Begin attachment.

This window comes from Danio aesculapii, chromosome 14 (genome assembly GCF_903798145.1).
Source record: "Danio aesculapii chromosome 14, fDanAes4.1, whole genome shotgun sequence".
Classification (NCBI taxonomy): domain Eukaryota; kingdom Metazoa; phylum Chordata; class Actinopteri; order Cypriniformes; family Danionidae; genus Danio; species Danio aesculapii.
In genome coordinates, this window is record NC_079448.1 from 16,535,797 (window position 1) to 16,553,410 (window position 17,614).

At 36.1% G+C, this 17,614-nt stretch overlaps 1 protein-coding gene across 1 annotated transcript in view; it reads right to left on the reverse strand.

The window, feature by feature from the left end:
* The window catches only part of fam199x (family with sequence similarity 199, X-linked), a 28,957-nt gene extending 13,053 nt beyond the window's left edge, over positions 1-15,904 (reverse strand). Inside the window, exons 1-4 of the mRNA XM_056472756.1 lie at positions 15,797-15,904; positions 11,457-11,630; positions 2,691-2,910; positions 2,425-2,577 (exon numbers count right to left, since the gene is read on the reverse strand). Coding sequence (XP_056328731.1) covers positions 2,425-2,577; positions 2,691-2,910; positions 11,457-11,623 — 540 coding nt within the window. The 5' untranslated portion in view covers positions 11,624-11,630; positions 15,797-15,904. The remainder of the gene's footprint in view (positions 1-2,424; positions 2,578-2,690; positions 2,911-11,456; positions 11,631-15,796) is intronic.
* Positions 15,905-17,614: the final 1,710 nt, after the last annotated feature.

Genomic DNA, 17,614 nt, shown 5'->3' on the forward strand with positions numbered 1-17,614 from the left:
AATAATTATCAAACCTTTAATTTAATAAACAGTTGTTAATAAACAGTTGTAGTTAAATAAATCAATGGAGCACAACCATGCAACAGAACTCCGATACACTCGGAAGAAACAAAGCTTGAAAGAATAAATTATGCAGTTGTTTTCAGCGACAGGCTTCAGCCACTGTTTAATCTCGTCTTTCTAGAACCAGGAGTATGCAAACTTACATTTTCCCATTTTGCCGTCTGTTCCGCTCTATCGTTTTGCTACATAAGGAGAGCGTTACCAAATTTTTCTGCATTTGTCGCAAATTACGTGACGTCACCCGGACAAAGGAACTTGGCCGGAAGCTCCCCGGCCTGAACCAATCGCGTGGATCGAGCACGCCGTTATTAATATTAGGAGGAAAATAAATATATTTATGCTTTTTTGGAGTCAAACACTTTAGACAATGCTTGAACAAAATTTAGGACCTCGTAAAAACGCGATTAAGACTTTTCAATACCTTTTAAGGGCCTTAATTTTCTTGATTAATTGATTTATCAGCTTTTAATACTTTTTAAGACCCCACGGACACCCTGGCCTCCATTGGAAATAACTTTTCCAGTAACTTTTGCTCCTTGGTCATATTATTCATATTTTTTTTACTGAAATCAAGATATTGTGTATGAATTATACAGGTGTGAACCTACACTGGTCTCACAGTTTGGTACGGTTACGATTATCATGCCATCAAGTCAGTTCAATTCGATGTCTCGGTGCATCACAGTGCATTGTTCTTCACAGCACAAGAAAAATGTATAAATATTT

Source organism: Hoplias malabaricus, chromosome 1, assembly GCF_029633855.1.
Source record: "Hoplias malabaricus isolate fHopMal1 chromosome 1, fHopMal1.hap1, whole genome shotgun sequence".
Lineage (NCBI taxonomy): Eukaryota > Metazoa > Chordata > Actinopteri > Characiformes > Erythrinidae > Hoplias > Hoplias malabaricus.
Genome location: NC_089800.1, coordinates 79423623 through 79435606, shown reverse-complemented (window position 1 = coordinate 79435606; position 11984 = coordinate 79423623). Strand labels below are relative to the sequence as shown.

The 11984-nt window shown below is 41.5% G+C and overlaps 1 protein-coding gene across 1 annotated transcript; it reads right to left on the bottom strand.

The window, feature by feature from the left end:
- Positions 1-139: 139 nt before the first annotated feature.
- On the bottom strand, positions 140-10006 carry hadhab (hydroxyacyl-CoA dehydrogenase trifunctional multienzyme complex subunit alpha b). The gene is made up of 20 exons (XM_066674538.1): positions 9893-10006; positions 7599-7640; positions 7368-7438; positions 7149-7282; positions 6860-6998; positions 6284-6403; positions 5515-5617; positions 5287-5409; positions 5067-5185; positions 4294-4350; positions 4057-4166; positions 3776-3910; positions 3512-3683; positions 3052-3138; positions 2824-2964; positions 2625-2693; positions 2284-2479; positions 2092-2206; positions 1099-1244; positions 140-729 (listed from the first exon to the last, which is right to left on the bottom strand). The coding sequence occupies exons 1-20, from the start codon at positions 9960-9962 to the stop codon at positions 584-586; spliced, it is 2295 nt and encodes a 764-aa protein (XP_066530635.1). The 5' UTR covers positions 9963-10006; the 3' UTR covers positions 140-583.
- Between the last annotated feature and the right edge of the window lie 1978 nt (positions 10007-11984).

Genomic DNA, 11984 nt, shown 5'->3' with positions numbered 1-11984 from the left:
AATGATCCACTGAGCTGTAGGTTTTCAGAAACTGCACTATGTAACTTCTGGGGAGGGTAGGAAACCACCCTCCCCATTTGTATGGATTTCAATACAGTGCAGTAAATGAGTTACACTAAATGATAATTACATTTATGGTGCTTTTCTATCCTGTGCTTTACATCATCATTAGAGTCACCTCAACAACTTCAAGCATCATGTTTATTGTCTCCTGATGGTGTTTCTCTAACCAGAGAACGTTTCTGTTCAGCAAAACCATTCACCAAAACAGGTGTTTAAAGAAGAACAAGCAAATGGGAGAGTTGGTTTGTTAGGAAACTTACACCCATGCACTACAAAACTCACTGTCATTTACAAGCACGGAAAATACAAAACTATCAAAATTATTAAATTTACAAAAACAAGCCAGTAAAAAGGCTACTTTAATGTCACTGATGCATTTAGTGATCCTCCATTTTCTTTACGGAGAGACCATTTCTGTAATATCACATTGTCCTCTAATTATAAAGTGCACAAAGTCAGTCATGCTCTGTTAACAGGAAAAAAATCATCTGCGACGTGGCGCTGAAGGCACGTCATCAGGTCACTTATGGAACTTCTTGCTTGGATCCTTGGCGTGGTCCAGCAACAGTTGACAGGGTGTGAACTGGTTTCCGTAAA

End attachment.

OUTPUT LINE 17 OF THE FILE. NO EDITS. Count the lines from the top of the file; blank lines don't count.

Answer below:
- Positions 1-139: 139 nt before the first annotated feature.